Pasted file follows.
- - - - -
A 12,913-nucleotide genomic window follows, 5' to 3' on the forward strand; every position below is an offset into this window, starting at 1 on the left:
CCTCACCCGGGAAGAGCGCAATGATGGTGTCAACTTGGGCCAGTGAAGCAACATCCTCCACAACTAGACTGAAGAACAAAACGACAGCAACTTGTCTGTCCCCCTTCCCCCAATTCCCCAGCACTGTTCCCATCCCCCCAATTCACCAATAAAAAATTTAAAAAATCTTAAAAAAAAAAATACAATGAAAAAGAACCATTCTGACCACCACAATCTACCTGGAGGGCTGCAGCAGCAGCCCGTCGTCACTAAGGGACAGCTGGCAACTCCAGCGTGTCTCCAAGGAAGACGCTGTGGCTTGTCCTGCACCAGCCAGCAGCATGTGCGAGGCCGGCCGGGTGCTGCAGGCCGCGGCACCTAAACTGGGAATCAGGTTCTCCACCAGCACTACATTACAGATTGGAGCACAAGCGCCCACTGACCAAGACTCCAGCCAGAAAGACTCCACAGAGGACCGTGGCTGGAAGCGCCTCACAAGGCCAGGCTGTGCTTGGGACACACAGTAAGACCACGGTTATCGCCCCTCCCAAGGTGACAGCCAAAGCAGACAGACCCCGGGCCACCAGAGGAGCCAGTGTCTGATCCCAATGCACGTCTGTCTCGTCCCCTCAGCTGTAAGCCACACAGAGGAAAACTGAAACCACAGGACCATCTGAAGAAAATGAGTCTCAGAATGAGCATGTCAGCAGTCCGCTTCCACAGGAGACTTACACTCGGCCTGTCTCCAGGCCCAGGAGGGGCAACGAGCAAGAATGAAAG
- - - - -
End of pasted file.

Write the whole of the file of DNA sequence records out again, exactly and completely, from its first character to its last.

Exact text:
A 12,913-nucleotide genomic window follows, 5' to 3' on the forward strand; every position below is an offset into this window, starting at 1 on the left:
CCTCACCCGGGAAGAGCGCAATGATGGTGTCAACTTGGGCCAGTGAAGCAACATCCTCCACAACTAGACTGAAGAACAAAACGACAGCAACTTGTCTGTCCCCCTTCCCCCAATTCCCCAGCACTGTTCCCATCCCCCCAATTCACCAATAAAAAATTTAAAAAATCTTAAAAAAAAAAATACAATGAAAAAGAACCATTCTGACCACCACAATCTACCTGGAGGGCTGCAGCAGCAGCCCGTCGTCACTAAGGGACAGCTGGCAACTCCAGCGTGTCTCCAAGGAAGACGCTGTGGCTTGTCCTGCACCAGCCAGCAGCATGTGCGAGGCCGGCCGGGTGCTGCAGGCCGCGGCACCTAAACTGGGAATCAGGTTCTCCACCAGCACTACATTACAGATTGGAGCACAAGCGCCCACTGACCAAGACTCCAGCCAGAAAGACTCCACAGAGGACCGTGGCTGGAAGCGCCTCACAAGGCCAGGCTGTGCTTGGGACACACAGTAAGACCACGGTTATCGCCCCTCCCAAGGTGACAGCCAAAGCAGACAGACCCCGGGCCACCAGAGGAGCCAGTGTCTGATCCCAATGCACGTCTGTCTCGTCCCCTCAGCTGTAAGCCACACAGAGGAAAACTGAAACCACAGGACCATCTGAAGAAAATGAGTCTCAGAATGAGCATGTCAGCAGTCCGCTTCCACAGGAGACTTACACTCGGCCTGTCTCCAGGCCCAGGAGGGGCAACGAGCAAGAATGAAAG